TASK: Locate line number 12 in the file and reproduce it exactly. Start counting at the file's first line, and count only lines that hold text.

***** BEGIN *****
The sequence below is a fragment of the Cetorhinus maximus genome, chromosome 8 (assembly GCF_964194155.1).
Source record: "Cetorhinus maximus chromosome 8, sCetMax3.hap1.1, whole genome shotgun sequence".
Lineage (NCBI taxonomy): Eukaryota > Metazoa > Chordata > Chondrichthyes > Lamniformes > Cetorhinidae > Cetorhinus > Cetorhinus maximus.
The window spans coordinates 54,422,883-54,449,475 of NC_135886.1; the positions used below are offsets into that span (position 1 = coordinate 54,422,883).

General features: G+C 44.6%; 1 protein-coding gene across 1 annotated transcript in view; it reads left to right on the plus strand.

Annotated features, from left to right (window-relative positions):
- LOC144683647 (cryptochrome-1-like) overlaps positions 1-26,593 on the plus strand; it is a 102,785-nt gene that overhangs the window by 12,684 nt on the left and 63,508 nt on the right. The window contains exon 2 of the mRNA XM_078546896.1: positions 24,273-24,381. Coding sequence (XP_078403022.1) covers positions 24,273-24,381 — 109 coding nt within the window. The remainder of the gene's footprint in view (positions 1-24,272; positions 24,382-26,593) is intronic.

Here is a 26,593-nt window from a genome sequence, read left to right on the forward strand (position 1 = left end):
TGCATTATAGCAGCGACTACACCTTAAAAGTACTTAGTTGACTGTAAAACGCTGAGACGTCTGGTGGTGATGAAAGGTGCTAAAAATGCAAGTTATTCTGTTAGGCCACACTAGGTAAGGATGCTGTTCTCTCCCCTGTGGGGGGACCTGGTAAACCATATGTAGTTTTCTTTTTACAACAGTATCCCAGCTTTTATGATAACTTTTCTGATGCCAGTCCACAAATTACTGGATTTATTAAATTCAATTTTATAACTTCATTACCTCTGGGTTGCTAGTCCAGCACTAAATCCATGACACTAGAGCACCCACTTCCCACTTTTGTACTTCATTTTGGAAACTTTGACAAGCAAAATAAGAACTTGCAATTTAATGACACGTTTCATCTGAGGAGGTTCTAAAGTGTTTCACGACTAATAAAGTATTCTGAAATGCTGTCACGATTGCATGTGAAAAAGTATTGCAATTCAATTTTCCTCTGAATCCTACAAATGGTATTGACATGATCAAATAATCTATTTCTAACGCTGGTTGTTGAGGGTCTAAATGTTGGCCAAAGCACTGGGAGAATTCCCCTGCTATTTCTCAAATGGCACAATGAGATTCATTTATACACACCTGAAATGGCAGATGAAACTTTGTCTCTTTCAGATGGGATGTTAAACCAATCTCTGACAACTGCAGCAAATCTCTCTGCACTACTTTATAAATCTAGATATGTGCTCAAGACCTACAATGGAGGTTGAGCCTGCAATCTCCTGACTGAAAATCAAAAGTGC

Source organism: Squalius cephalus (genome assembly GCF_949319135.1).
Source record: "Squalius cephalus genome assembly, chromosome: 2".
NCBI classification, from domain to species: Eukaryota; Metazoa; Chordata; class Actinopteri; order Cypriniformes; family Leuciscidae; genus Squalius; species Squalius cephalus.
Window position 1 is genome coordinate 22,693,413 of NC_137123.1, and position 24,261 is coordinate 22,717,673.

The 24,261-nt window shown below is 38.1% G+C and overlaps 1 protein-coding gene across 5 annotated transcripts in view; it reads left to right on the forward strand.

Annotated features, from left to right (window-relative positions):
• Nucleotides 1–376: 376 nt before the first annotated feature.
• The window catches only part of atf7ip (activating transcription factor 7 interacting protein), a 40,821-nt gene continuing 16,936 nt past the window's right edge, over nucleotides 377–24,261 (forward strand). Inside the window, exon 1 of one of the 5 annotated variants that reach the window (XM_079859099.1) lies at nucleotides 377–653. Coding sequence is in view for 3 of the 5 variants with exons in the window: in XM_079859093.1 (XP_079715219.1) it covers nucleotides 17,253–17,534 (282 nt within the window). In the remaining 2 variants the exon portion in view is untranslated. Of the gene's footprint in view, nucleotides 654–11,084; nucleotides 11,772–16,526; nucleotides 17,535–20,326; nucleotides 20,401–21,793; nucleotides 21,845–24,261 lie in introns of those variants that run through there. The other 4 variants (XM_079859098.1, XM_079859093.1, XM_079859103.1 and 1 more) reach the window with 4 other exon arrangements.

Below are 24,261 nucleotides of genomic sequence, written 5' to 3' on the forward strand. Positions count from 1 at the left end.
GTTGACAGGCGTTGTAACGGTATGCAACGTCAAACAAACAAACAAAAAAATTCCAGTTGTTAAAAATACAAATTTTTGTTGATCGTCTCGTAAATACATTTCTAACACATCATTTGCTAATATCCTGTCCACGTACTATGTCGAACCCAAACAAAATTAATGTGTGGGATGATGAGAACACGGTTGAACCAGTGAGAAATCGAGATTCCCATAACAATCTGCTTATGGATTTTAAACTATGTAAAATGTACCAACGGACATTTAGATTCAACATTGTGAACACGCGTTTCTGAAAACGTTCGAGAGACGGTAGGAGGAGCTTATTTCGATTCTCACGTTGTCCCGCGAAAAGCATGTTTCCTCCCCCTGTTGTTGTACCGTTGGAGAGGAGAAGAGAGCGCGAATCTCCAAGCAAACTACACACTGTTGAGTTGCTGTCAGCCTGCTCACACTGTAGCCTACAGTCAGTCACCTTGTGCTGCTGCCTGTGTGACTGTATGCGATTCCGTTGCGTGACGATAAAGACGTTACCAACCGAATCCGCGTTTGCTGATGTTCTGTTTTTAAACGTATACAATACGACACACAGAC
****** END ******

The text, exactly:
NCBI classification, from domain to species: Eukaryota; Metazoa; Chordata; class Actinopteri; order Cypriniformes; family Leuciscidae; genus Squalius; species Squalius cephalus.